In reality, relative to the men’s World Cup, it was actually the women’s teams that were being paid a much larger share of what they brought in. While these articles noted that the U.S. women’s team brings in more money than the men’s team, they all managed to ignore the more-relevant disparity in revenue: The men’s tournament brought in over $6 billion in revenue in 2018, while the women’s tournament is estimated to only have brought in $131 million in 2019. The prize pools are taken from those revenue totals. In other words, the women’s prize pool was approximately 23 percent of their total revenue, while the men’s prize pool consisted of approximately 7 percent of revenue.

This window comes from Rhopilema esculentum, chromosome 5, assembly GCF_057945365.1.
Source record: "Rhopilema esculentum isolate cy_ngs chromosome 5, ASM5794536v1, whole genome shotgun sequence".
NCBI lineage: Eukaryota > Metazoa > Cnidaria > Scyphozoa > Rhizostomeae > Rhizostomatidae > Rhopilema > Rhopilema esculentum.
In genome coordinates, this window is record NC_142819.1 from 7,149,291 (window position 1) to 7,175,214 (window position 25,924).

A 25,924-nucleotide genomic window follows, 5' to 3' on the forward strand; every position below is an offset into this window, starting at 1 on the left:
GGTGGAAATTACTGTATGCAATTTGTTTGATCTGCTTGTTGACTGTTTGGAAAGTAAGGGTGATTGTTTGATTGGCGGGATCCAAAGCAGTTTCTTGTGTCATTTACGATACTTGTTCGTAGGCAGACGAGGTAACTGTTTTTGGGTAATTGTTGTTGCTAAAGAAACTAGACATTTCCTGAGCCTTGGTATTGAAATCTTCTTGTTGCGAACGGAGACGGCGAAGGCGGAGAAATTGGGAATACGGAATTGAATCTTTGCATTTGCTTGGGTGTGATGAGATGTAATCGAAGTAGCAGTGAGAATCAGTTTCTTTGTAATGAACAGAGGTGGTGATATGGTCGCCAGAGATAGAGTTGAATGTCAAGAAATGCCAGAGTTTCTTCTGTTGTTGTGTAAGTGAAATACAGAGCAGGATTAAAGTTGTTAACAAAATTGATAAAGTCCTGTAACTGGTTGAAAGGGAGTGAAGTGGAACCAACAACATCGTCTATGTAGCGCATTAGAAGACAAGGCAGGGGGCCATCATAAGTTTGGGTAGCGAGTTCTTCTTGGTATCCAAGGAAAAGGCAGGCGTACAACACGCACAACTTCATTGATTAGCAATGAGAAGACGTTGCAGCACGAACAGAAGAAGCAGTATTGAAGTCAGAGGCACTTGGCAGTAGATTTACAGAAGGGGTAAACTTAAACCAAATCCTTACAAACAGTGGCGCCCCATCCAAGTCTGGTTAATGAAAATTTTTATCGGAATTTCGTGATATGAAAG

What’s truly relevant is the fact that the women’s league pays out 23% of its total revenue into the prize pool. The men’s league, by comparison, puts just 7% of its revenue into the prize money. The reason for this is that the men’s league attracts a vastly larger global audience, hence bringing in far more ad revenue and endorsement deals. If you started paying the women’s league teams the same amount as the men’s teams in the interest of “fairness,” the women’s league would soon be bankrupt and there would be no games.
But a string of victories by the American women isn’t going to do much to keep the rest of the world eagerly tuned in. Unless and until you can figure out a way to drive up revenue in the women’s league, you’re not going to solve the “gender pay gap” in professional soccer.